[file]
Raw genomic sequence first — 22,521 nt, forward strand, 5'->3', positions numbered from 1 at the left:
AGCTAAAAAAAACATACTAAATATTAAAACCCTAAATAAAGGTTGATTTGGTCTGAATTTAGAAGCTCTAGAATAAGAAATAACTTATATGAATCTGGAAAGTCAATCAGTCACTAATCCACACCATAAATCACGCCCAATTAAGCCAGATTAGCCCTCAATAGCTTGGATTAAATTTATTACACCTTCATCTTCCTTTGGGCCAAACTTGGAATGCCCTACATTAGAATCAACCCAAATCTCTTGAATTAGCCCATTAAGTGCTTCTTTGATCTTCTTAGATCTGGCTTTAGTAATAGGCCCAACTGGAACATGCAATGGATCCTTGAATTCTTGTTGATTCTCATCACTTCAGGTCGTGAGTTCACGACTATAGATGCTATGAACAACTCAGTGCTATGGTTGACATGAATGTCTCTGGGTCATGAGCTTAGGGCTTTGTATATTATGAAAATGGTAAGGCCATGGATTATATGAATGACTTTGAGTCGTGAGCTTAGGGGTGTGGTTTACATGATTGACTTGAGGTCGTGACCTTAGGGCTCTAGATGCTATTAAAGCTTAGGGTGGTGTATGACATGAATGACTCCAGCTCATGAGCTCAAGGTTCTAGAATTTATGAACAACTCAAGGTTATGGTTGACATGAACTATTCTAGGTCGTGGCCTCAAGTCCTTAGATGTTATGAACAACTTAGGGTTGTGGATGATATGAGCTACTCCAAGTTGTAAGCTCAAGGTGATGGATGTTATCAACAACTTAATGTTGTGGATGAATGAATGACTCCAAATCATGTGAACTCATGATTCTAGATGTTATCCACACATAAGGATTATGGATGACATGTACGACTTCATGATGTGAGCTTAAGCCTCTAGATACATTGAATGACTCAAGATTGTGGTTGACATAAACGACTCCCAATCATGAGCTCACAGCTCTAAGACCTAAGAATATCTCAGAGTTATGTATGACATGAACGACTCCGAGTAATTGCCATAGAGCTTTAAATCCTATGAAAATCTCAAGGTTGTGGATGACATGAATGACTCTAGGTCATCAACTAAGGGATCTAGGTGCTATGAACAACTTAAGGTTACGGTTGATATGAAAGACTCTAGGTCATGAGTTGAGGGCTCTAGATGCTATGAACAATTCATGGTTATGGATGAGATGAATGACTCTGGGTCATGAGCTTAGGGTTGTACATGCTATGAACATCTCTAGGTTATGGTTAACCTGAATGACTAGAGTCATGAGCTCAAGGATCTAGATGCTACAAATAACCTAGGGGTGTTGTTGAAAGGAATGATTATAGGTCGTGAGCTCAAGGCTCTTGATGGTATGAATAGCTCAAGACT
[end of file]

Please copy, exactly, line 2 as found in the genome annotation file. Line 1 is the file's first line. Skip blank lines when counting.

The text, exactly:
AGCTAAAAAAAACATACTAAATATTAAAACCCTAAATAAAGGTTGATTTGGTCTGAATTTAGAAGCTCTAGAATAAGAAATAACTTATATGAATCTGGAAAGTCAATCAGTCACTAATCCACACCATAAATCACGCCCAATTAAGCCAGATTAGCCCTCAATAGCTTGGATTAAATTTATTACACCTTCATCTTCCTTTGGGCCAAACTTGGAATGCCCTACATTAGAATCAACCCAAATCTCTTGAATTAGCCCATTAAGTGCTTCTTTGATCTTCTTAGATCTGGCTTTAGTAATAGGCCCAACTGGAACATGCAATGGATCCTTGAATTCTTGTTGATTCTCATCACTTCAGGTCGTGAGTTCACGACTATAGATGCTATGAACAACTCAGTGCTATGGTTGACATGAATGTCTCTGGGTCATGAGCTTAGGGCTTTGTATATTATGAAAATGGTAAGGCCATGGATTATATGAATGACTTTGAGTCGTGAGCTTAGGGGTGTGGTTTACATGATTGACTTGAGGTCGTGACCTTAGGGCTCTAGATGCTATTAAAGCTTAGGGTGGTGTATGACATGAATGACTCCAGCTCATGAGCTCAAGGTTCTAGAATTTATGAACAACTCAAGGTTATGGTTGACATGAACTATTCTAGGTCGTGGCCTCAAGTCCTTAGATGTTATGAACAACTTAGGGTTGTGGATGATATGAGCTACTCCAAGTTGTAAGCTCAAGGTGATGGATGTTATCAACAACTTAATGTTGTGGATGAATGAATGACTCCAAATCATGTGAACTCATGATTCTAGATGTTATCCACACATAAGGATTATGGATGACATGTACGACTTCATGATGTGAGCTTAAGCCTCTAGATACATTGAATGACTCAAGATTGTGGTTGACATAAACGACTCCCAATCATGAGCTCACAGCTCTAAGACCTAAGAATATCTCAGAGTTATGTATGACATGAACGACTCCGAGTAATTGCCATAGAGCTTTAAATCCTATGAAAATCTCAAGGTTGTGGATGACATGAATGACTCTAGGTCATCAACTAAGGGATCTAGGTGCTATGAACAACTTAAGGTTACGGTTGATATGAAAGACTCTAGGTCATGAGTTGAGGGCTCTAGATGCTATGAACAATTCATGGTTATGGATGAGATGAATGACTCTGGGTCATGAGCTTAGGGTTGTACATGCTATGAACATCTCTAGGTTATGGTTAACCTGAATGACTAGAGTCATGAGCTCAAGGATCTAGATGCTACAAATAACCTAGGGGTGTTGTTGAAAGGAATGATTATAGGTCGTGAGCTCAAGGCTCTTGATGGTATGAATAGCTCAAGACT